Shortly after China unveiled its new leadership last November, the country's main stock market delivered a downbeat verdict on the world's second-largest economy. For a few days, the Shanghai Composite index dipped below the psychologically important 2,000 mark-where it was 12 years earlier.
The drop was puzzling to many. How could an economy that more than quadrupled in size in a decade, bringing prosperity to many of China's citizens in the process, have produced such poor returns for investors? Resolving this paradox is central to explaining the country's extraordinary economic development-and to understanding whether it can continue.
On one level, the poor stock market returns can be explained quite easily: Share prices reflect expectations of future growth, and these projections are often wrong, so the performance of markets does not necessarily track the underlying economy. This is particularly true of the Shanghai index, which is dominated by domestic investors. Over the past 12 years, it has slumped as low as 1,000 and peaked at 6,000 before reaching its current, relatively subdued level.
But a different benchmark and a different timespan tell a very different story. Take the MSCI China index, a more broad-based measure that includes Chinese companies listed in Hong Kong and the United States: An investor who bought the stocks in the index on the day Hu Jintao was announced as China's new leader in November 2002 and sold on the day Xi Jinping took the stage a decade later would have earned a return of 392 percent-a reasonable reflection of China's economic expansion over that period.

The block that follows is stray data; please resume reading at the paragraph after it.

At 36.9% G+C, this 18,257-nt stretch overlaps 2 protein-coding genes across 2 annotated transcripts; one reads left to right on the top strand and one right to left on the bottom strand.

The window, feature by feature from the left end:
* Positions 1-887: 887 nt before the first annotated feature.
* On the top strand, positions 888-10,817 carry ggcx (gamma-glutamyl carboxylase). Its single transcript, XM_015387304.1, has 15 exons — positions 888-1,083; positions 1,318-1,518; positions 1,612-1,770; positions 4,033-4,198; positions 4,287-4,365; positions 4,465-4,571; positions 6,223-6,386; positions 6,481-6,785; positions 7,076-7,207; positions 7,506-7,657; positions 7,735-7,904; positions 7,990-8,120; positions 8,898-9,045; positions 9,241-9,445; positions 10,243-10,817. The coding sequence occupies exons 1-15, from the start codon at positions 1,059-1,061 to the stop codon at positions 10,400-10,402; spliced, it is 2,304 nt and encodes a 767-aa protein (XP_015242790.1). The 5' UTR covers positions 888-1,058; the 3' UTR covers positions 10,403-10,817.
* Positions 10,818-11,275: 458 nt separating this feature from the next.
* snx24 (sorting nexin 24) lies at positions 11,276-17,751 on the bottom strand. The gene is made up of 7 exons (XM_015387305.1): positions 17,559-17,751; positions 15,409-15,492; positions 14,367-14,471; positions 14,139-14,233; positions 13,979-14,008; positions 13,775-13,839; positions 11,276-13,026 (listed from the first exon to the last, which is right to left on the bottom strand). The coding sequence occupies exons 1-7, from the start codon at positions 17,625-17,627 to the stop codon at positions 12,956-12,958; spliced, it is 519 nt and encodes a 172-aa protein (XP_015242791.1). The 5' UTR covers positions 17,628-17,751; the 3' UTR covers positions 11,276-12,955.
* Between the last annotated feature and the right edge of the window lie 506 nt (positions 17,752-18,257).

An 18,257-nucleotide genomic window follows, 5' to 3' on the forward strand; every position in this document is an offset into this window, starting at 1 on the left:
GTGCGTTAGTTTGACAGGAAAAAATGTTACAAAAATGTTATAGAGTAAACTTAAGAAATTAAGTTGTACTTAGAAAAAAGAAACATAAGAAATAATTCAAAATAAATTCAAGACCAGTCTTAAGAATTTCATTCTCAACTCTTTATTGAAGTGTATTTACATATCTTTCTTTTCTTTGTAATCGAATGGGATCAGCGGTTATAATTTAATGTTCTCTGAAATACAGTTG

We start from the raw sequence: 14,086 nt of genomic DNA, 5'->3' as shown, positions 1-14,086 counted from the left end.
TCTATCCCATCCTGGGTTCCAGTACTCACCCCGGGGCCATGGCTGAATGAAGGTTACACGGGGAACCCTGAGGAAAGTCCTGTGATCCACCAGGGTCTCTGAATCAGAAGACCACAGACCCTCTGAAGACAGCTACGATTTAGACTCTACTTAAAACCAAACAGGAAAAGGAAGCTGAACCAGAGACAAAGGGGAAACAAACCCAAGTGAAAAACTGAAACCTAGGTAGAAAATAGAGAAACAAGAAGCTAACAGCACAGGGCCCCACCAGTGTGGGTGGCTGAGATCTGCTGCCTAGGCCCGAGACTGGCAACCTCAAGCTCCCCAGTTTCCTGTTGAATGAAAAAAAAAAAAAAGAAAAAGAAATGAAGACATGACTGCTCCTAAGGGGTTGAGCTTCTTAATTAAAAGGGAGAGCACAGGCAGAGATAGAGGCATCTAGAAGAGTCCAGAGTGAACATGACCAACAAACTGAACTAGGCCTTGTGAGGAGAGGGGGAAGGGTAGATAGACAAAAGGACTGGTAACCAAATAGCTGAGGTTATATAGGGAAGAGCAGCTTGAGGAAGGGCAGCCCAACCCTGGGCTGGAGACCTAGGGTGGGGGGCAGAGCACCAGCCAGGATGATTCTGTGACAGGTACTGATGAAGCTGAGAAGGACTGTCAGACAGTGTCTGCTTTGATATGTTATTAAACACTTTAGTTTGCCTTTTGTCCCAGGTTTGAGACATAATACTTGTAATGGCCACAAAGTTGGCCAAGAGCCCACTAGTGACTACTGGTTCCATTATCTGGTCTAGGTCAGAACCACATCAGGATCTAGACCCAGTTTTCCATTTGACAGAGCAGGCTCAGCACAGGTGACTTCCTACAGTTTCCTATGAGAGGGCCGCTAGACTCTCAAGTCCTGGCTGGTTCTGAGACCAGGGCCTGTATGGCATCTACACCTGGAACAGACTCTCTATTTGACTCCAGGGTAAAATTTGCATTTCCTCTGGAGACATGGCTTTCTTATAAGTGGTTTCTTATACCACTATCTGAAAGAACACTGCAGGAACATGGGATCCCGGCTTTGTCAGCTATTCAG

Stock market returns are a poor way to measure China's economic performance. Even after two decades of reform and liberalization, the portion of the economy financed by equity investors remains small. According to figures published by the People's Bank of China, equities accounted for less than 2 percent of China's "total social financing" in the first nine months of 2012. The main source of financing was bank loans, which still account for 57 percent of the total. China's still-fledgling bond market contributed 13 percent. China's economic growth, it seems, depends mostly on debt.
Other evidence points to a bigger concern about growth. Take the performance of China's state-owned enterprises (SOEs), which still dominate the economic landscape. A recent report by the State-owned Assets Supervision and Administration Commission, which oversees China's largest SOEs, suggests their returns remain poor.
The report, presented at last November's Communist Party Congress, trumpeted